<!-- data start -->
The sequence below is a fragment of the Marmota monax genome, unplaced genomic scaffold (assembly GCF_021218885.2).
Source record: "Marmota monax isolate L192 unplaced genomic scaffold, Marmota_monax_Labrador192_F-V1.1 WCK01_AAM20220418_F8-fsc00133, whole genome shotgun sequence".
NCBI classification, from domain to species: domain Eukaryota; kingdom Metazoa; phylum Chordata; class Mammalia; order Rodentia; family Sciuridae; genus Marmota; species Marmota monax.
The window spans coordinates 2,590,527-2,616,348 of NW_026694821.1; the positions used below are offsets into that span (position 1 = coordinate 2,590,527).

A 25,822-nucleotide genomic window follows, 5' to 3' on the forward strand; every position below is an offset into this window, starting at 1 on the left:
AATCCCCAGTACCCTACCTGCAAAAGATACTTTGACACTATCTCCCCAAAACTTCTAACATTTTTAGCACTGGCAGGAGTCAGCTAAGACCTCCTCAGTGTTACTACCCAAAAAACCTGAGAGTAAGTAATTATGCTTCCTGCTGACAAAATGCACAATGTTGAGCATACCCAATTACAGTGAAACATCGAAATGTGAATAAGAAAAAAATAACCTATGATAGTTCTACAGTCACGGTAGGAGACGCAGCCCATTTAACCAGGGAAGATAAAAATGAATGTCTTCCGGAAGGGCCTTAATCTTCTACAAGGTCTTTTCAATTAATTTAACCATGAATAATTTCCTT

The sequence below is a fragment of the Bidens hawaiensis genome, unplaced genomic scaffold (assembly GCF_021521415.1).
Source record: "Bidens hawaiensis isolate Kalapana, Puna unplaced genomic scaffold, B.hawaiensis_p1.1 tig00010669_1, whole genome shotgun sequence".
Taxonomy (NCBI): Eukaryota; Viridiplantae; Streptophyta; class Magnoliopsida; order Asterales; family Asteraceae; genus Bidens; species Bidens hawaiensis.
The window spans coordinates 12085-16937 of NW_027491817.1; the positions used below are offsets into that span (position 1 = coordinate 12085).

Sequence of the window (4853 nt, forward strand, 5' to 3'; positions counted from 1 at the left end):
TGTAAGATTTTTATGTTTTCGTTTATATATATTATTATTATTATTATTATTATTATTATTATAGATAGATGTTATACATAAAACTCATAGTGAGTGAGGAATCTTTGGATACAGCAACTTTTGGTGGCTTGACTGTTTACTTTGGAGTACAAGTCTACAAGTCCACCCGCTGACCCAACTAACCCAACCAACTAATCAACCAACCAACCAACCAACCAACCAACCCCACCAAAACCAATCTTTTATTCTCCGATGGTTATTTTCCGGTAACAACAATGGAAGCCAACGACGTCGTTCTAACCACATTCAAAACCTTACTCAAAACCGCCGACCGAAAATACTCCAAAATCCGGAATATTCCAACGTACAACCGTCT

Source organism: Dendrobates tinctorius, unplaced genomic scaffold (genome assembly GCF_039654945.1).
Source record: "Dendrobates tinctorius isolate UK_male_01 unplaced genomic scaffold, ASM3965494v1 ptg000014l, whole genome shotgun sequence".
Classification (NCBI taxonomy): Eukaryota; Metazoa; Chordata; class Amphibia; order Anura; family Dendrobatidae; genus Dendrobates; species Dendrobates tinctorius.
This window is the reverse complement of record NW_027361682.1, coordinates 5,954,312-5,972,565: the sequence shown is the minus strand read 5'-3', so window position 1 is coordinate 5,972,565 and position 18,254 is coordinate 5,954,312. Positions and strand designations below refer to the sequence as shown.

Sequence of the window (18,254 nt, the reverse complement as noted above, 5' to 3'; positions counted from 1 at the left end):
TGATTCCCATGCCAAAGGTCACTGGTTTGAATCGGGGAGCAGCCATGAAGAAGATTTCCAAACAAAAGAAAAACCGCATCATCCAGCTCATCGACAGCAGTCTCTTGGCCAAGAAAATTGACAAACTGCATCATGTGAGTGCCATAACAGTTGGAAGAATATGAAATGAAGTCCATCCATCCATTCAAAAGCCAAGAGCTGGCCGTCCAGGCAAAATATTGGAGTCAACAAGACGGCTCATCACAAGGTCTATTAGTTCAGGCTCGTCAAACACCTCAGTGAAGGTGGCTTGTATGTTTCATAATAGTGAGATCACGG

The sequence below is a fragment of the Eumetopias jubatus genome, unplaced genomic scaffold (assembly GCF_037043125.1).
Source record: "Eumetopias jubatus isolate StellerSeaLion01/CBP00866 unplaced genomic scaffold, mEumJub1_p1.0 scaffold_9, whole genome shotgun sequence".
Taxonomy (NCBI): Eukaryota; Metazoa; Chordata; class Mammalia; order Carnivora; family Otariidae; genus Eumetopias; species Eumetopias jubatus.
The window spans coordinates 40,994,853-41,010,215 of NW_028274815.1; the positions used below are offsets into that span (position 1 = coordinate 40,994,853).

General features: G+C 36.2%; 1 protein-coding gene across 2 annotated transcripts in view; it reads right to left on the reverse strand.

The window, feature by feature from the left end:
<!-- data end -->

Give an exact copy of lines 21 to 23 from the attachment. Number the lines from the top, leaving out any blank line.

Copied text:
Taxonomy (NCBI): Eukaryota; Metazoa; Chordata; class Mammalia; order Carnivora; family Otariidae; genus Eumetopias; species Eumetopias jubatus.
The window spans coordinates 40,994,853-41,010,215 of NW_028274815.1; the positions used below are offsets into that span (position 1 = coordinate 40,994,853).

General features: G+C 36.2%; 1 protein-coding gene across 2 annotated transcripts in view; it reads right to left on the reverse strand.